Interview: Liam Magill of Syd Arthur (Part 2)

By on Thursday, 15th September 2016 at 11:00 am

If you missed part 1 of TGTF’s interview with Syd Arthur frontman Liam Magill, you can find it right back here.

Syd Arthur‘s current opening slot for Jake Bugg‘s North American tour doesn’t afford them the luxury of much time on stage at the moment, but Magill says the band are trying to play a mix of songs from their 2012 debut LP ‘On an On’ and 2014’s ‘Sound Mirror’ along with the new ones. “It’s kind of like half and half, because we’ve got three records to dip into, and lots of material we can chop and change and make different sets up as we go. So we’re experimenting and trying the new stuff out, as well as playing older songs. Sometimes it can be short with an opening slot, but we’ve got like 45 minutes, so there are sections that are open where we can freak out and jam out and stuff. It’s fun to do that every night, you know, and keep it a bit free like that”.


The band sound remarkably clean and tight on the first three singles from ‘Apricity’, especially considering that they’ve recently had a major change in their lineup. Drummer Fred Rother was forced to step away from Syd Arthur before they started recording the new album, due to severe hearing difficulties. Rother is replaced on the album and in the band’s live setup by Josh Magill, sibling to Liam and bass player Joel. “It was a precarious moment, Fred leaving, but Josh sort of saved the day, in a way. The transition was slightly difficult because we’ve been a tight band, you know, us four members, for a long time. That was a big change, and it seeps into the music of this new record and informs the new record, because Josh is obviously on this new album. It’s a different style of rhythm and he’s a different drummer.”

Raven Bush is Syd Arthur’s resident multi-instrumentalist, and Magill says that he and the rest of the band used a broad sonic palette on ‘Apricity’. “There was lots of experimenting on these recordings, trying to get the best sound, and lots of stuff was done and ditched in trying to get to the best thing. Raven’s playing lots of keyboards, he’s playing mandolin, synthesizer, stuff like that.” In this context, Magill specifically mentions an instrumental track called ‘Portal’, which he describes as “quite hypnotic and expansive” before mentioning, a bit wistfully, that the track is “actually sort of like a dedication to Fred.”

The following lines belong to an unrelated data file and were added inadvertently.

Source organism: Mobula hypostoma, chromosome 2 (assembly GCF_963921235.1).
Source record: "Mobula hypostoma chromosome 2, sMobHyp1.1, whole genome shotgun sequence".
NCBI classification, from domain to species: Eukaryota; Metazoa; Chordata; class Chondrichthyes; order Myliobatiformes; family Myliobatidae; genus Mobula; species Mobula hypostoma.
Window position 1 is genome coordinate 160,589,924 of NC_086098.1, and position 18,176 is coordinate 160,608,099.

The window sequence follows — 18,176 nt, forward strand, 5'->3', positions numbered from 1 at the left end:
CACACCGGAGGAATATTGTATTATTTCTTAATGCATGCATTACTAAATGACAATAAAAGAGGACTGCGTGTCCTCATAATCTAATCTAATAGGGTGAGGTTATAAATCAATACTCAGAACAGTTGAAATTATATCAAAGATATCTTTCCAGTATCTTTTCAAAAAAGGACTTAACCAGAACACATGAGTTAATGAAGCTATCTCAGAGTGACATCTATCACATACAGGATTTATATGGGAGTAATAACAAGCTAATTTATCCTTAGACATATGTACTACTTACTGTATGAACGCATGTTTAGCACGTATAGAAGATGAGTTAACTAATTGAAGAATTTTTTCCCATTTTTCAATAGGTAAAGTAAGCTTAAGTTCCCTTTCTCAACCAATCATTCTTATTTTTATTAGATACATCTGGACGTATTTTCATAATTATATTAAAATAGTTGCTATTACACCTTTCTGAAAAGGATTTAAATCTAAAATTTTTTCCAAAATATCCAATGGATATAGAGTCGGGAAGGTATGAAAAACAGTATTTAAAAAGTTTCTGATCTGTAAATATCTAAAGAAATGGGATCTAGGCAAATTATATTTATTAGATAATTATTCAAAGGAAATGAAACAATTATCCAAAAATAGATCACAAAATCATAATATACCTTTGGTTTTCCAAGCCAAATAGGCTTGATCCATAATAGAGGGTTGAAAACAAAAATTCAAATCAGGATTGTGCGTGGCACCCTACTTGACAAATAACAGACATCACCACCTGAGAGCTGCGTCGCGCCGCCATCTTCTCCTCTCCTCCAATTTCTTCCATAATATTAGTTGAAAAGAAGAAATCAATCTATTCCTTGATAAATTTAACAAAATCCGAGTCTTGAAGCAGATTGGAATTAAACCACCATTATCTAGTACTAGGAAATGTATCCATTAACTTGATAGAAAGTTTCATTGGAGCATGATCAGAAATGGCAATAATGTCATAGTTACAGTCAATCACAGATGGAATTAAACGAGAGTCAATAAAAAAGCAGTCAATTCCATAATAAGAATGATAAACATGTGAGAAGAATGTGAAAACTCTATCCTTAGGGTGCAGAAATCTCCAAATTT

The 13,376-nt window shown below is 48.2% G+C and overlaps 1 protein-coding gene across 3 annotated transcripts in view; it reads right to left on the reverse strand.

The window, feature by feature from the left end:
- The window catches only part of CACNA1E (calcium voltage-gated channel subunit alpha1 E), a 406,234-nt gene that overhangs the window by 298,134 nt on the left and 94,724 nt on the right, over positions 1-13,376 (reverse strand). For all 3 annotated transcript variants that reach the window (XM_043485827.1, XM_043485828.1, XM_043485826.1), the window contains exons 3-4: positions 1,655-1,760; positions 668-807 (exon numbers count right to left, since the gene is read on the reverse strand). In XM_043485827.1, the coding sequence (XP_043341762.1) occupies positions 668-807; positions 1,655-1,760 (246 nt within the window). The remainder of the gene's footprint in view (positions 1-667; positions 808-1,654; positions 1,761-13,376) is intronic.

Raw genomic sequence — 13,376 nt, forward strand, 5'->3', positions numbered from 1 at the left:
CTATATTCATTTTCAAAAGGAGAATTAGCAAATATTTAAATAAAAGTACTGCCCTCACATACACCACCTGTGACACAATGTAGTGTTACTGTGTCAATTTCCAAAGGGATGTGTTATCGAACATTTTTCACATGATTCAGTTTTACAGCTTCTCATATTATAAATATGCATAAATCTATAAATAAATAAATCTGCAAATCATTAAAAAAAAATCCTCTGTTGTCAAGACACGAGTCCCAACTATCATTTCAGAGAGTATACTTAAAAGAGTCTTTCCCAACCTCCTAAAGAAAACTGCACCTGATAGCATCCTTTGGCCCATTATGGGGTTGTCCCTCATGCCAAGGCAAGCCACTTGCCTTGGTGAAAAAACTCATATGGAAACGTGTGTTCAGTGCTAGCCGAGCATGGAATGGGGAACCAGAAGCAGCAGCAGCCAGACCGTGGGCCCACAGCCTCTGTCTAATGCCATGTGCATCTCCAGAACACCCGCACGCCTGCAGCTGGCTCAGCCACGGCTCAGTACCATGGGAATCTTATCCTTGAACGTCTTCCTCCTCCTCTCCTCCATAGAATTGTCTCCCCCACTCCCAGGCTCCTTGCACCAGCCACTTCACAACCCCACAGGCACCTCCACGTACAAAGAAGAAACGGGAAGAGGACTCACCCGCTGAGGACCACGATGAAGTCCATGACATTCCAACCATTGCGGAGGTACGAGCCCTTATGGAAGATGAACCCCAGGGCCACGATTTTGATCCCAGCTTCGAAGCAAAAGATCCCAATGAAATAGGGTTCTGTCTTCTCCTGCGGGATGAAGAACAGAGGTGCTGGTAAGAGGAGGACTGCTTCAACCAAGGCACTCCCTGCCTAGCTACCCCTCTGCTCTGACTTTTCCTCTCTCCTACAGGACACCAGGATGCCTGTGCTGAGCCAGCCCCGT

For his part, Liam Magill seems happy to have another brother alongside him on tour. “[Josh] has been really good. He’s taking to the whole thing really well. He’s played [with us] before, and he had a band before, but he’s really gotten so involved now, and he’s playing so well. It’s worked out a treat. It can be good to have your brothers around. The joking and the banter is fun, you know, having some family on the road. [And] Raven’s been with us for a long time, we’re a big family. Bands are like that, bands are like a little family unit, you know.”

Touring across North America with Jake Bugg has been a valuable experience for the band as well, despite (or perhaps because of) the difference in style between Bugg and Syd Arthur. “He’s an interesting songwriter, he’s very mainstream”, says Magill. “But it’s about us getting that exposure across America [with] the people that he’s pulling in. It’s a business thing, in a way. But just watching him the last couple of nights, I’ve got a lot out of just seeing what he does. I’m not a massive fan, I wouldn’t go to a show of his, but I’m involved with it all now and it’s interesting. It’s not what you’d expect, necessarily, but it’s working. His fans are enjoying our music when we open up, and we’re enjoying him.”

Following the tour with Jake Bugg, Syd Arthur will return to England in October for a quick tour with Austin, Texas rock band White Denim. Magill describes White Denim as slightly more similar to his own band’s sound: “It’s guitar music, bluesy, rocking guitar music. They are like us, but I suppose we’re a bit more English, and we have a bit more sort of a jazz influence or something compared to them.” I suggest that it might not be possible to find an exact match to Syd Arthur’s unique blend of psychedelic-jazz-rock, and Magill laughs. “No, we’re a bit of an outsider band.”

The middle of October will find Syd Arthur embarking on their own headline tour of England and Ireland, which will extend into early November. The band will celebrate the release of ‘Apricity’ with a special album launch show on the 18th of November in their hometown of Canterbury.

I thank Liam for taking time out of his busy tour schedule to chat with me, and he ends the interview with a neat contextual twist. “It’s fine”, he says, “we just pulled over off the [highway], and I think the lads are having a drink while I’ve been sitting on a bench in the sunshine chatting with you, so it’s all good.” Be it summer sunshine in the States, or winter ‘Apricity’ back in England, both seem to suit Syd Arthur quite well.

Our thanks to Dan for coordinating this interview, and our best wishes to Fred as well.

Syd Arthur’s new album ‘Apricity’ is due out on the 21st of October on Communion (UK) / Harvest Records (North America). TGTF’s previous coverage of Syd Arthur can be found through this link.


Interview: Liam Magill of Syd Arthur (Part 1)

By on Wednesday, 14th September 2016 at 1:00 pm

It’s been a couple of years since we at TGTF last spoke with Canterbury rock band Syd Arthur. They made a lasting impression on me at SXSW 2014, where I saw them play the Harvest Records showcase along with Glass Animals and Arthur Beatrice. At the time of my last chat with the band, Syd Arthur were in the midst of the promotion cycle for their second album ‘Sound Mirror’ and had just finished an American tour with progressive rock band Yes.